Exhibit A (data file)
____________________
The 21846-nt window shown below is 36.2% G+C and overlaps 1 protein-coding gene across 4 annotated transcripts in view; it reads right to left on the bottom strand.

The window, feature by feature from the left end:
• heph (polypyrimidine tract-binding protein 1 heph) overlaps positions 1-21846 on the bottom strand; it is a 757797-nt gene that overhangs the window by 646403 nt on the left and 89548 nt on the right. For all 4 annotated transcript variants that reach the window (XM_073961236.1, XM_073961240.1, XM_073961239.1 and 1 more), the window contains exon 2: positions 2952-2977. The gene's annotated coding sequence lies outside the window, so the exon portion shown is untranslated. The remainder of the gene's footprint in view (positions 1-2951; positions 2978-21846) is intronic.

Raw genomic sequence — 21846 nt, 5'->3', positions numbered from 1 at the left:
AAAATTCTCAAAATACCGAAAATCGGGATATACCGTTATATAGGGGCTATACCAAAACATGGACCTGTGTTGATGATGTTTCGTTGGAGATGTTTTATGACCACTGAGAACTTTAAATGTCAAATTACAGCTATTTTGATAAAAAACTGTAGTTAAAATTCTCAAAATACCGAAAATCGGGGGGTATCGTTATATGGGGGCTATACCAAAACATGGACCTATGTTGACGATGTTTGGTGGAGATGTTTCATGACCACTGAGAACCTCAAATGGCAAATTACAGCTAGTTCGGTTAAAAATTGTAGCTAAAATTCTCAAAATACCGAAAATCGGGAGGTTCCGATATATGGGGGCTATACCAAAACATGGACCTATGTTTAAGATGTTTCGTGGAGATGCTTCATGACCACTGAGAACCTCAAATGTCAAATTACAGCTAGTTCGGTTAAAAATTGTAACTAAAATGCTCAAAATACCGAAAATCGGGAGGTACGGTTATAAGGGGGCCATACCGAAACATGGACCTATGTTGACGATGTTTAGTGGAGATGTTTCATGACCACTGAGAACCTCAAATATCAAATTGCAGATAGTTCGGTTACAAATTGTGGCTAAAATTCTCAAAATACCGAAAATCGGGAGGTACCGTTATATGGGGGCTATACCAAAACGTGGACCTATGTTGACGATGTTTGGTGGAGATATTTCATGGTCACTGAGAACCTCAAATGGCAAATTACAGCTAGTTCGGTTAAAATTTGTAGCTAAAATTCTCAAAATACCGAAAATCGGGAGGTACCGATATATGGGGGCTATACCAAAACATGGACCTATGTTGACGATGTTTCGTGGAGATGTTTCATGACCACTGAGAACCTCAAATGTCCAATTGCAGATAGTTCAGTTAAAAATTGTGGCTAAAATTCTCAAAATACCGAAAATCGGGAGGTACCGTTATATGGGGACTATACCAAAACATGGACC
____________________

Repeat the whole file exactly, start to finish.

The 21846-nt window shown below is 36.2% G+C and overlaps 1 protein-coding gene across 4 annotated transcripts in view; it reads right to left on the bottom strand.

The window, feature by feature from the left end:
• heph (polypyrimidine tract-binding protein 1 heph) overlaps positions 1-21846 on the bottom strand; it is a 757797-nt gene that overhangs the window by 646403 nt on the left and 89548 nt on the right. For all 4 annotated transcript variants that reach the window (XM_073961236.1, XM_073961240.1, XM_073961239.1 and 1 more), the window contains exon 2: positions 2952-2977. The gene's annotated coding sequence lies outside the window, so the exon portion shown is untranslated. The remainder of the gene's footprint in view (positions 1-2951; positions 2978-21846) is intronic.

Raw genomic sequence — 21846 nt, 5'->3', positions numbered from 1 at the left:
AAAATTCTCAAAATACCGAAAATCGGGATATACCGTTATATAGGGGCTATACCAAAACATGGACCTGTGTTGATGATGTTTCGTTGGAGATGTTTTATGACCACTGAGAACTTTAAATGTCAAATTACAGCTATTTTGATAAAAAACTGTAGTTAAAATTCTCAAAATACCGAAAATCGGGGGGTATCGTTATATGGGGGCTATACCAAAACATGGACCTATGTTGACGATGTTTGGTGGAGATGTTTCATGACCACTGAGAACCTCAAATGGCAAATTACAGCTAGTTCGGTTAAAAATTGTAGCTAAAATTCTCAAAATACCGAAAATCGGGAGGTTCCGATATATGGGGGCTATACCAAAACATGGACCTATGTTTAAGATGTTTCGTGGAGATGCTTCATGACCACTGAGAACCTCAAATGTCAAATTACAGCTAGTTCGGTTAAAAATTGTAACTAAAATGCTCAAAATACCGAAAATCGGGAGGTACGGTTATAAGGGGGCCATACCGAAACATGGACCTATGTTGACGATGTTTAGTGGAGATGTTTCATGACCACTGAGAACCTCAAATATCAAATTGCAGATAGTTCGGTTACAAATTGTGGCTAAAATTCTCAAAATACCGAAAATCGGGAGGTACCGTTATATGGGGGCTATACCAAAACGTGGACCTATGTTGACGATGTTTGGTGGAGATATTTCATGGTCACTGAGAACCTCAAATGGCAAATTACAGCTAGTTCGGTTAAAATTTGTAGCTAAAATTCTCAAAATACCGAAAATCGGGAGGTACCGATATATGGGGGCTATACCAAAACATGGACCTATGTTGACGATGTTTCGTGGAGATGTTTCATGACCACTGAGAACCTCAAATGTCCAATTGCAGATAGTTCAGTTAAAAATTGTGGCTAAAATTCTCAAAATACCGAAAATCGGGAGGTACCGTTATATGGGGACTATACCAAAACATGGACC